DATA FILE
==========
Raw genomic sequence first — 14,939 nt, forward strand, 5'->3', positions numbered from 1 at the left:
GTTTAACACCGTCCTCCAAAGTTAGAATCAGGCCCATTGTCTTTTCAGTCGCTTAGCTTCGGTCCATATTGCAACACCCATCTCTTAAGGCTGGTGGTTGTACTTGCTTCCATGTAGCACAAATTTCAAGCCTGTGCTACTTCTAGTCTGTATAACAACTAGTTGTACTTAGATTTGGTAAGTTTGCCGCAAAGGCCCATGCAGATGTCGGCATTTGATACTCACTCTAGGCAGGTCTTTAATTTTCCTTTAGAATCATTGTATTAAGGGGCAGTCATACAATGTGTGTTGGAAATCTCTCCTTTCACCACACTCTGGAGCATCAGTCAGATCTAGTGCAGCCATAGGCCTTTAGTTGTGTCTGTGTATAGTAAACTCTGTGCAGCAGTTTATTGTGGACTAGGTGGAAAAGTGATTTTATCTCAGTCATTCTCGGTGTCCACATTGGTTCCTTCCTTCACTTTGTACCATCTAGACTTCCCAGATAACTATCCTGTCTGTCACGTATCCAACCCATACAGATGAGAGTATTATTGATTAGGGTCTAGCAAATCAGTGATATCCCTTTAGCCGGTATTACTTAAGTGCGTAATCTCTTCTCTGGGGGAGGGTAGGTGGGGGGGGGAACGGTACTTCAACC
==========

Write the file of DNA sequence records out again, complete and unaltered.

Raw genomic sequence first — 14,939 nt, forward strand, 5'->3', positions numbered from 1 at the left:
GTTTAACACCGTCCTCCAAAGTTAGAATCAGGCCCATTGTCTTTTCAGTCGCTTAGCTTCGGTCCATATTGCAACACCCATCTCTTAAGGCTGGTGGTTGTACTTGCTTCCATGTAGCACAAATTTCAAGCCTGTGCTACTTCTAGTCTGTATAACAACTAGTTGTACTTAGATTTGGTAAGTTTGCCGCAAAGGCCCATGCAGATGTCGGCATTTGATACTCACTCTAGGCAGGTCTTTAATTTTCCTTTAGAATCATTGTATTAAGGGGCAGTCATACAATGTGTGTTGGAAATCTCTCCTTTCACCACACTCTGGAGCATCAGTCAGATCTAGTGCAGCCATAGGCCTTTAGTTGTGTCTGTGTATAGTAAACTCTGTGCAGCAGTTTATTGTGGACTAGGTGGAAAAGTGATTTTATCTCAGTCATTCTCGGTGTCCACATTGGTTCCTTCCTTCACTTTGTACCATCTAGACTTCCCAGATAACTATCCTGTCTGTCACGTATCCAACCCATACAGATGAGAGTATTATTGATTAGGGTCTAGCAAATCAGTGATATCCCTTTAGCCGGTATTACTTAAGTGCGTAATCTCTTCTCTGGGGGAGGGTAGGTGGGGGGGGGAACGGTACTTCAACC